Summer Seafood Cooking
After a bit of a choppy start to our summer the weather is finally starting to co-operate, which means I can finally start cooking every meal on the BBQ, which means seafood (I mean we DO live on an island). Sara Croft from Orphan Treasures, Riverside, CA, USA wrote a great article about Seafood cookbooks and I think its very appropriate now. Enjoy!
By now, everyone except Queen Latifa has told you that you need to eat more seafood. It has Omega 3 oil and vitamins all over it. Your body needs it. The thing is that not all of us like seafood. Shrimp, maybe, or tuna, but those big flat pieces of fish! I don’t think so. Still, it’s one of your New Year’s resolutions, to eat healthier—and fish is part of that. How can cookbooks help you?
Each part of the US and Canada that is on a waterfront of any sort, has it’s own style of cooking seafood. In fact that goes for all 190 countries of the world (yesterday’s number—may be wrong). Water access means an active cooking tradition involving seafood. And this is going to be your secret weapon in getting seafood on your family’s plates. There are several ways to go about it.
If your family has ties to another country, you are probably always talking about strengthening ties to the culture. So get a cookbook from that country and try a popular fish dish from there, along with appropriate side dishes. You can find one by using the country name in the keyword space of AbeBooks super search engine.
If you originally are from a waterfront state, you can get a cookbook from there and make up some down-home flavor seafood. For example New Maine Cooking by Pollard or Alaskan Cookbook by Cleveland or Eva Davis Mississippi Mixens by Davis.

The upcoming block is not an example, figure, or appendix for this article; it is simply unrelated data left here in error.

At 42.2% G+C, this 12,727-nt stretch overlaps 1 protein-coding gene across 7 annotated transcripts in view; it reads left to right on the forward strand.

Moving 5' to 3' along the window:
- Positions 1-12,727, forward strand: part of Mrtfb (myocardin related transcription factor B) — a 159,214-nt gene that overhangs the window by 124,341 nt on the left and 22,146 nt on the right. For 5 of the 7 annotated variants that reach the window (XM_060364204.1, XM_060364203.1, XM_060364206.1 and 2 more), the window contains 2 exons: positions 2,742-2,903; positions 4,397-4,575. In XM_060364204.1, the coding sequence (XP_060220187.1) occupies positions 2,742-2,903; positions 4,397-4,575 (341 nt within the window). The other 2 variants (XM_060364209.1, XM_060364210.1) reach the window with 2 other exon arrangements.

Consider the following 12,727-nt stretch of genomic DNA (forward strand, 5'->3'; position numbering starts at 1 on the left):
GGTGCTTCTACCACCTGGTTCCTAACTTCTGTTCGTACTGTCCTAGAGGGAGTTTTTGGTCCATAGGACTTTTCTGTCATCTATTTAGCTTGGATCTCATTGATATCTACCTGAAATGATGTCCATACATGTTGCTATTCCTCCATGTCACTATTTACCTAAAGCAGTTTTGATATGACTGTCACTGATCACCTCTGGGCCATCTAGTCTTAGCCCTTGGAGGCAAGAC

Another way to go about this is to pick an ingredient that you like and find some recipes involving it and fish. For example, if you love Beer (and that beer can chicken from last year) then buy The Beer Cookbook by Tolson. If you adore habanero chilies, the Habanero Cookbook by DeWitt will give you fish recipes you’ll like. Crazy for curry? Try the Complete Book of Curries by Day. This will work for nearly every ingredient but Chocolate.
If your specialty (or your spouse’s) is outdoor cooking, Seafood on the Grill by Barich is one of many cookbooks that will help you choose the right fish, and rub or marinade to get a flavor you like. If a smoker is more your style, MECO Barbecue and Smoker Cookbook by Fisher will do the trick.
If none of those appeal to you, how about a Christian approach? Cookbook of Foods from Bible Days by McKibben brings history to the table as well as loaves and fishes.
If you and your family don’t require manipulation, and you just want a lot of good seafood recipes, then we recommend Lake, Stream Seafood Cookbook by Henderson or the Complete Fish Cookbook by Grunes, 250 Fish and Seafood Recipes by Berolzheimer, The Fish and Seafood Cookbook by Fried or Seafood Recipes from the Shrimp Peddler by Porter.
Learning to eat fish is not only worth your time to bring new interest to your table, but to bring more variety to your nutritional intake for your health. Ask Queen Latifa.